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our vocabulary

The words we use, and how we use them, make a difference to our social, cultural and economic experiences. They make a difference to our relationships with each other, and to our relationship with the land we live on and depend on to sustain us. 

The words listed here are ones we often engage with in the india & me cafe. There are often many nuances of these words and phrases.  We provide our researched, broad understanding of these terms here, along with links to articles and writings that we believe to be useful reads for those who would like a more in-depth understanding. 

index of words

accessibility  This term literally means how easy it is to reach or use something. From a social justice viewpoint, accessibility means gauging how meaningful or useful a piece of information, an activity and / or environment is -- is is accessible for a few people or for a lot of people?


It's also about identifying and responding to conditions of a lack of access: for example, by providing equitable opportunities, regardless of a person’s abilities or circumstances. Accessibility for a visually challenged person would include considerations like font size of written matter, usage of high contrast colours, whether the matter is available in Braille, etc. Similarly, usage of a sign language interpreter implies greater accessibility for a hearing impaired person. 

But accessibility isn't just about consideration of people with disabilities. Accessibility is also linked to language, culture, caste, age, economic status or technological aptitude. An elderly, non-digitally savvy person may find it hard to access information that is provided only through an app on a phone. A person of lower economic status may also face internet quality issues. Language / comprehension access issues may arise while accessing an app that assumes that everyone can read and understand English.

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activism  Activism consists of efforts to promote, impede, direct or intervene in social, political, economic or environmental reform with the desire to further social justice. Such activism is grounded in the notion that no action is ever "apolitical", that everything we think, do, say, is meaningful and can have intended or unintended consequences.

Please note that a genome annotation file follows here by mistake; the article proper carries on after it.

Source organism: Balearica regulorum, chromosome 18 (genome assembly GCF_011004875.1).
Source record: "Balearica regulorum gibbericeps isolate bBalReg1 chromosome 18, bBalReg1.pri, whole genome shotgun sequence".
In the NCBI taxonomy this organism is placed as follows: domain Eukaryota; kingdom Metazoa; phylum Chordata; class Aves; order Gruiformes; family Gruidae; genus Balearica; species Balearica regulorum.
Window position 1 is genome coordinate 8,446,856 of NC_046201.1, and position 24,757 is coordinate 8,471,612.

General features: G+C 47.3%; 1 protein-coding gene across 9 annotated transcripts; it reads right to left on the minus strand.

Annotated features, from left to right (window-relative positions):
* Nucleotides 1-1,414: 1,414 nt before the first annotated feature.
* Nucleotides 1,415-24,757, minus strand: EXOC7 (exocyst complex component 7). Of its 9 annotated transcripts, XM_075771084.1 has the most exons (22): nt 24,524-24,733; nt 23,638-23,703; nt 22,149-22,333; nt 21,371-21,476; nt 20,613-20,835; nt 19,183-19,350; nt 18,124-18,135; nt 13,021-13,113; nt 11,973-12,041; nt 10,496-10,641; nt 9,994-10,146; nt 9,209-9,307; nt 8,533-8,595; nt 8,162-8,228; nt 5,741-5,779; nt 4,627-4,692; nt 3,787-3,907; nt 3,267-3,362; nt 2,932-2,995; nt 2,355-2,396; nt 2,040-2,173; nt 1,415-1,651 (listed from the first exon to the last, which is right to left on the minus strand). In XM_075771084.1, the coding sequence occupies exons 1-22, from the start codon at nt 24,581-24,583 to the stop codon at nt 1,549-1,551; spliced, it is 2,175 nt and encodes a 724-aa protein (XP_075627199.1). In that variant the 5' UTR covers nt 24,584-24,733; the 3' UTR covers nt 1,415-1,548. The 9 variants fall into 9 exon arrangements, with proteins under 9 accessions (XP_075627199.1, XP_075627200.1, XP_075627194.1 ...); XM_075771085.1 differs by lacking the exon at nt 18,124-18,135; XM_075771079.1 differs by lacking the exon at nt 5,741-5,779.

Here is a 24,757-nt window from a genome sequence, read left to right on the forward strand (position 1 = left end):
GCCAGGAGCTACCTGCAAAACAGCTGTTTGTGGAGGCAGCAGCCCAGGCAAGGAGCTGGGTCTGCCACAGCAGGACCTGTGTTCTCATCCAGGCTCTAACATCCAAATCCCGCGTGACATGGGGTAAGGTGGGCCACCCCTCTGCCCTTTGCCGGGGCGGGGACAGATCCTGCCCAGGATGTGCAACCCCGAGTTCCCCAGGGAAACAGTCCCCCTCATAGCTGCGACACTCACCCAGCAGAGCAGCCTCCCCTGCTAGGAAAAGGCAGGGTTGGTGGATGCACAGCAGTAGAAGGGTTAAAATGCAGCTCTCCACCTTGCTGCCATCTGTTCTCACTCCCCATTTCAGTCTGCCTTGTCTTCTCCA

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advocacy  To advocate usually means to publicly support the interests of an individual, or a group or a cause. It is about educating people on their rights and legal options, social options, crisis interventions, etc, and support through research, writing petitions, protests, fundraisers, workshops and awareness programmes, and fighting legal battles. Social media nowadays plays a key role in advocacy through raising awareness and facilitating participation. Doing advocacy can be part of building solidarity.

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affirmative action / reservation  This is a proactive system of social justice that aims to iron out past and current inequities across different sections of society. A good example of affirmative action is the reservation of seats in educational institutions in India for Dalits and other oppressed communities. Colloquially in the country, this affirmative action is known as “Reservation”. There continue to be  many contentious debates on “Merit vs Reservation”. Reservation however has nothing to do with “merit” -- it is a way to provide socio-economic equity. Also, “merit” itself is a problematic concept (see the entry “merit”).

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allyship and solidarity  Allyship and solidarity are related, but not the same. Key differences are:


  • allies tend to “help” someone who is disadvantaged, while solidarity recognises that our collective well being is interwoven;

  • allyship work is public and performative, while solidarity is long drawn out, behind the scenes and intense;

  • allies focus on the interpersonal while solidarity is about dismantling social structures.


Jaime Grant explains this well in the context of racism.